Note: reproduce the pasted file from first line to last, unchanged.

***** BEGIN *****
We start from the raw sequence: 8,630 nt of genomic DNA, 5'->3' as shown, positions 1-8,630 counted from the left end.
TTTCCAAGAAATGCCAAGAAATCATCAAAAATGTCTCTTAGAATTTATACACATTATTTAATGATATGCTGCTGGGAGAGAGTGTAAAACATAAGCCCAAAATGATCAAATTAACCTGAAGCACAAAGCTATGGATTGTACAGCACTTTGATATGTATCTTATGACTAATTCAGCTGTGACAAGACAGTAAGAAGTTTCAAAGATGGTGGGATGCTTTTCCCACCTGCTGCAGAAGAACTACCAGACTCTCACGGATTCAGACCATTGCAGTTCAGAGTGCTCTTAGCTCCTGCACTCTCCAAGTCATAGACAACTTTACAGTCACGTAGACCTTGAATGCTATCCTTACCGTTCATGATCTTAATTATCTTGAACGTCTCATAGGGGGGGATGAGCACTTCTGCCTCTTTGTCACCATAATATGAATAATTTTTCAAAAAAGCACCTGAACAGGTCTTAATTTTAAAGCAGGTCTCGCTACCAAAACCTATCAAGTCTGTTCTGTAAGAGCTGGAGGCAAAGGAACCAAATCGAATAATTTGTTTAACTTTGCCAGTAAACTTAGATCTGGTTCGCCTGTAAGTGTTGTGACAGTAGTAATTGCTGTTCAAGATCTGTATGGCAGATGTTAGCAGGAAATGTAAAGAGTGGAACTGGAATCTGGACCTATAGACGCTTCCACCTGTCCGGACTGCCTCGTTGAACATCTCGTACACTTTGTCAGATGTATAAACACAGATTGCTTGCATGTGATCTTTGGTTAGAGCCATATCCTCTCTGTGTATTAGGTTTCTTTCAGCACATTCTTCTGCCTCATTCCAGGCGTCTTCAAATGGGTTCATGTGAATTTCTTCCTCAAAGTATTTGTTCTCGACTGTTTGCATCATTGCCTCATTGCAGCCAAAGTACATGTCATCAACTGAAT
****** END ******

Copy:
We start from the raw sequence: 8,630 nt of genomic DNA, 5'->3' as shown, positions 1-8,630 counted from the left end.
TTTCCAAGAAATGCCAAGAAATCATCAAAAATGTCTCTTAGAATTTATACACATTATTTAATGATATGCTGCTGGGAGAGAGTGTAAAACATAAGCCCAAAATGATCAAATTAACCTGAAGCACAAAGCTATGGATTGTACAGCACTTTGATATGTATCTTATGACTAATTCAGCTGTGACAAGACAGTAAGAAGTTTCAAAGATGGTGGGATGCTTTTCCCACCTGCTGCAGAAGAACTACCAGACTCTCACGGATTCAGACCATTGCAGTTCAGAGTGCTCTTAGCTCCTGCACTCTCCAAGTCATAGACAACTTTACAGTCACGTAGACCTTGAATGCTATCCTTACCGTTCATGATCTTAATTATCTTGAACGTCTCATAGGGGGGGATGAGCACTTCTGCCTCTTTGTCACCATAATATGAATAATTTTTCAAAAAAGCACCTGAACAGGTCTTAATTTTAAAGCAGGTCTCGCTACCAAAACCTATCAAGTCTGTTCTGTAAGAGCTGGAGGCAAAGGAACCAAATCGAATAATTTGTTTAACTTTGCCAGTAAACTTAGATCTGGTTCGCCTGTAAGTGTTGTGACAGTAGTAATTGCTGTTCAAGATCTGTATGGCAGATGTTAGCAGGAAATGTAAAGAGTGGAACTGGAATCTGGACCTATAGACGCTTCCACCTGTCCGGACTGCCTCGTTGAACATCTCGTACACTTTGTCAGATGTATAAACACAGATTGCTTGCATGTGATCTTTGGTTAGAGCCATATCCTCTCTGTGTATTAGGTTTCTTTCAGCACATTCTTCTGCCTCATTCCAGGCGTCTTCAAATGGGTTCATGTGAATTTCTTCCTCAAAGTATTTGTTCTCGACTGTTTGCATCATTGCCTCATTGCAGCCAAAGTACATGTCATCAACTGAAT